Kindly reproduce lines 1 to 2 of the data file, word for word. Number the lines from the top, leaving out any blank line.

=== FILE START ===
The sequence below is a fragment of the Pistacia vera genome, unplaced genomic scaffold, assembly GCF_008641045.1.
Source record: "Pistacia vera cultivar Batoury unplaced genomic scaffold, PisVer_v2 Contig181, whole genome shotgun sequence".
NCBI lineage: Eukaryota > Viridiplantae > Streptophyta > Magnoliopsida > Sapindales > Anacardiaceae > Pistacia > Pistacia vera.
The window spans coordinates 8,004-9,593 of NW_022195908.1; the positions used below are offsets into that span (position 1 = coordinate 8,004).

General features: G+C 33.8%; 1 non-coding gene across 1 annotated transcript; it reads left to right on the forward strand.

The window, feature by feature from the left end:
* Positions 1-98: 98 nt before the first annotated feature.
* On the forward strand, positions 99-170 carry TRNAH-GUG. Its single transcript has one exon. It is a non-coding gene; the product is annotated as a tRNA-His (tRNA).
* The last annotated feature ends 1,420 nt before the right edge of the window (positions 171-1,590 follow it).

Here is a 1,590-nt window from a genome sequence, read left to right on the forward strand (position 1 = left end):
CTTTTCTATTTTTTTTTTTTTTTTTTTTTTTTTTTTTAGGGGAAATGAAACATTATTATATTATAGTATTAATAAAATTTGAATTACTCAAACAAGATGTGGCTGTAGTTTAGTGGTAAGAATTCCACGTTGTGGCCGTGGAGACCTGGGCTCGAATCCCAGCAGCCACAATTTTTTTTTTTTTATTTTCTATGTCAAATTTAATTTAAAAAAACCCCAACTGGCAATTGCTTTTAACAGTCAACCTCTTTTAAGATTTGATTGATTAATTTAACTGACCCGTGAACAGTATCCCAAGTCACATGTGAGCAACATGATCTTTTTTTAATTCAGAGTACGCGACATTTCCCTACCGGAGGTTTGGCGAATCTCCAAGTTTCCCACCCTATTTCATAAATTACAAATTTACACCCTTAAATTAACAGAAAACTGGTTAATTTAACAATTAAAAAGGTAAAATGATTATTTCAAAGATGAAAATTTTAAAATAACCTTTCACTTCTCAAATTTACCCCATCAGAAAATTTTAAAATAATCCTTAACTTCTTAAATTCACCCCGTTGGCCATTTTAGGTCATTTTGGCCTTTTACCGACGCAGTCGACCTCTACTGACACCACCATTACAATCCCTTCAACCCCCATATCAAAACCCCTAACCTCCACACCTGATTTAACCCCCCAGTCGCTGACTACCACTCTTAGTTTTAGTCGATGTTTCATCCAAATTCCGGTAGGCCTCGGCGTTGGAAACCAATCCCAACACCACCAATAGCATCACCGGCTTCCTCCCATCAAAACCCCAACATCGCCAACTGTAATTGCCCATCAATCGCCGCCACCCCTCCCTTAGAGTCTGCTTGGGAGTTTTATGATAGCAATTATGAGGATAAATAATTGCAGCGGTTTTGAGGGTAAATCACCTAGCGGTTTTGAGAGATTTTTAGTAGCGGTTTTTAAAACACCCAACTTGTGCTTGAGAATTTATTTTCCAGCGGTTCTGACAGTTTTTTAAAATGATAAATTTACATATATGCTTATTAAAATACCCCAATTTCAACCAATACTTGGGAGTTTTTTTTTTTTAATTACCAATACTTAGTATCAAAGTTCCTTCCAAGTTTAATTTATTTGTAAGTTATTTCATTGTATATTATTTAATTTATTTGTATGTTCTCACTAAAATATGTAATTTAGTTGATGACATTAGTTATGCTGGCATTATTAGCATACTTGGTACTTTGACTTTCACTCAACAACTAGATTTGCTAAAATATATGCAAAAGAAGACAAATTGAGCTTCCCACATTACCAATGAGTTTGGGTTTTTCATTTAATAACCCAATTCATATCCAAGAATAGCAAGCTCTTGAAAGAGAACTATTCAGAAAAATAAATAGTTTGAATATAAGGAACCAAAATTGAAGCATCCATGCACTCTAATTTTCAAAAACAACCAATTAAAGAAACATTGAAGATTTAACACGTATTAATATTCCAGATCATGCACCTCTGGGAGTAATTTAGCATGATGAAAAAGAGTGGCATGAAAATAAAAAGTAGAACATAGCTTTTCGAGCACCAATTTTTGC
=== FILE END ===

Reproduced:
The sequence below is a fragment of the Pistacia vera genome, unplaced genomic scaffold, assembly GCF_008641045.1.
Source record: "Pistacia vera cultivar Batoury unplaced genomic scaffold, PisVer_v2 Contig181, whole genome shotgun sequence".